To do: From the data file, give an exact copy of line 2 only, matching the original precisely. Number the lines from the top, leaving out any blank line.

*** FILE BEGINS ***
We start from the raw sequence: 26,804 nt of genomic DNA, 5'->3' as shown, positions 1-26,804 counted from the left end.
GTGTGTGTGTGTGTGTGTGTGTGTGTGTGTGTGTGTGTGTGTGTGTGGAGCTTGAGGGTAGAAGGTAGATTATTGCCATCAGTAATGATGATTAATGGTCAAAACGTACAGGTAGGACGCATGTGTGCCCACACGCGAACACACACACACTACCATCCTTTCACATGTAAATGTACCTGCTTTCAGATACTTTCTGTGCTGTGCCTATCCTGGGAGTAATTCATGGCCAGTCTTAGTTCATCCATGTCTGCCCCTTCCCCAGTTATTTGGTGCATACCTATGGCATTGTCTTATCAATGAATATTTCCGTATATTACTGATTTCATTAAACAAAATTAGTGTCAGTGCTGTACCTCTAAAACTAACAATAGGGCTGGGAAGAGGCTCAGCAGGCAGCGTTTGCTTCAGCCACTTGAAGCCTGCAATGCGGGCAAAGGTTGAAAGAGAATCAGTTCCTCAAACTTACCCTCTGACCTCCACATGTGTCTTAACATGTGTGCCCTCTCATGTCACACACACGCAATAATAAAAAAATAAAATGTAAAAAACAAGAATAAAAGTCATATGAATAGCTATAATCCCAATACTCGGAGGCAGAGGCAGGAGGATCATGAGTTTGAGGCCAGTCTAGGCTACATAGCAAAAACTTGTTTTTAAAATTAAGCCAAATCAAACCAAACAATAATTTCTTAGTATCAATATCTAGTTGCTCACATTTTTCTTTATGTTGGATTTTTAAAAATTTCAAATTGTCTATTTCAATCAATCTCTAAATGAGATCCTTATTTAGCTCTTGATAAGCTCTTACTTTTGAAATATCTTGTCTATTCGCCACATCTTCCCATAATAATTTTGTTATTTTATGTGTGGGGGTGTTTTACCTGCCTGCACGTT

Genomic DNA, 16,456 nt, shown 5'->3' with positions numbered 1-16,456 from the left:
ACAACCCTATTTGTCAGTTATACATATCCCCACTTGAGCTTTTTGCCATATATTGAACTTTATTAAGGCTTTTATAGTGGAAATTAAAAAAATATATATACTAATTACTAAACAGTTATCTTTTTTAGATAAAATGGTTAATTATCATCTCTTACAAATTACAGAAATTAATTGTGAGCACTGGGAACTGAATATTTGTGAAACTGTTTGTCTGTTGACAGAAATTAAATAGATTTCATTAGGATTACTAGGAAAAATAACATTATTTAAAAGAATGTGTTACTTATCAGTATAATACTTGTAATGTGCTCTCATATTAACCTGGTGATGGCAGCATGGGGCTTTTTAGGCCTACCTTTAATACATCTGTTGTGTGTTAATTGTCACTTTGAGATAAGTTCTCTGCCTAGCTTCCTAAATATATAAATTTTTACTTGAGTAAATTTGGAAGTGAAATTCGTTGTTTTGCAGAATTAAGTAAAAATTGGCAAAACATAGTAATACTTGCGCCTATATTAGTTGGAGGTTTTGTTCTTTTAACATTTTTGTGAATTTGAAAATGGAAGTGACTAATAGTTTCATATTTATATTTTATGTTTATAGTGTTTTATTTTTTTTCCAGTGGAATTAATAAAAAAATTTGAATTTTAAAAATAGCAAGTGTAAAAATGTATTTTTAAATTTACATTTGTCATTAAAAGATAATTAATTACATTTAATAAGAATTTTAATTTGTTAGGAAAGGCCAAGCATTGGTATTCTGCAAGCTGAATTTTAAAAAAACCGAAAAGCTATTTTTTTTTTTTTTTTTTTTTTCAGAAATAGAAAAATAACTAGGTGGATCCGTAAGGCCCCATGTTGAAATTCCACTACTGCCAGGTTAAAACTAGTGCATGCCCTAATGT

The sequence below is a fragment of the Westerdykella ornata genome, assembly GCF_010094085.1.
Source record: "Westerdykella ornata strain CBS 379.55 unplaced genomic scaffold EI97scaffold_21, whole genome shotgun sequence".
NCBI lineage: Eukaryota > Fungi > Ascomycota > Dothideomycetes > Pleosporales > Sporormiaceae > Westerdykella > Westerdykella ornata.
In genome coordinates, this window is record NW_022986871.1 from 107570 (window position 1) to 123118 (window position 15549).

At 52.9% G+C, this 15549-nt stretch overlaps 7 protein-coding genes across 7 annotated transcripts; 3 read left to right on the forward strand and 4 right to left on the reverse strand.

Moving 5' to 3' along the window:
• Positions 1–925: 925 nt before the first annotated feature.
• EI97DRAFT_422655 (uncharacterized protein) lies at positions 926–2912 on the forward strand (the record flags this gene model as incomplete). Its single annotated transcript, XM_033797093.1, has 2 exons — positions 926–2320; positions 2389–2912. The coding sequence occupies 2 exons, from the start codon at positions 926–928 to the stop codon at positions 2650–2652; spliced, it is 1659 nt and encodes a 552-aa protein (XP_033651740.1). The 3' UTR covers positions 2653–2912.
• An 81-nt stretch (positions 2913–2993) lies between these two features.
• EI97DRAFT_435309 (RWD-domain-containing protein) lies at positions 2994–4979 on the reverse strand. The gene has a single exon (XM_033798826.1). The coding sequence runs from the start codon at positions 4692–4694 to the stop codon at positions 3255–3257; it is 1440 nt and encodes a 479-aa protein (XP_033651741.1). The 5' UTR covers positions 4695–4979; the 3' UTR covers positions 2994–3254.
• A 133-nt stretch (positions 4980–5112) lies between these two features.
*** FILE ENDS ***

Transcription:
GTGTGTGTGTGTGTGTGTGTGTGTGTGTGTGTGTGTGTGTGTGTGTGGAGCTTGAGGGTAGAAGGTAGATTATTGCCATCAGTAATGATGATTAATGGTCAAAACGTACAGGTAGGACGCATGTGTGCCCACACGCGAACACACACACACTACCATCCTTTCACATGTAAATGTACCTGCTTTCAGATACTTTCTGTGCTGTGCCTATCCTGGGAGTAATTCATGGCCAGTCTTAGTTCATCCATGTCTGCCCCTTCCCCAGTTATTTGGTGCATACCTATGGCATTGTCTTATCAATGAATATTTCCGTATATTACTGATTTCATTAAACAAAATTAGTGTCAGTGCTGTACCTCTAAAACTAACAATAGGGCTGGGAAGAGGCTCAGCAGGCAGCGTTTGCTTCAGCCACTTGAAGCCTGCAATGCGGGCAAAGGTTGAAAGAGAATCAGTTCCTCAAACTTACCCTCTGACCTCCACATGTGTCTTAACATGTGTGCCCTCTCATGTCACACACACGCAATAATAAAAAAATAAAATGTAAAAAACAAGAATAAAAGTCATATGAATAGCTATAATCCCAATACTCGGAGGCAGAGGCAGGAGGATCATGAGTTTGAGGCCAGTCTAGGCTACATAGCAAAAACTTGTTTTTAAAATTAAGCCAAATCAAACCAAACAATAATTTCTTAGTATCAATATCTAGTTGCTCACATTTTTCTTTATGTTGGATTTTTAAAAATTTCAAATTGTCTATTTCAATCAATCTCTAAATGAGATCCTTATTTAGCTCTTGATAAGCTCTTACTTTTGAAATATCTTGTCTATTCGCCACATCTTCCCATAATAATTTTGTTATTTTATGTGTGGGGGTGTTTTACCTGCCTGCACGTT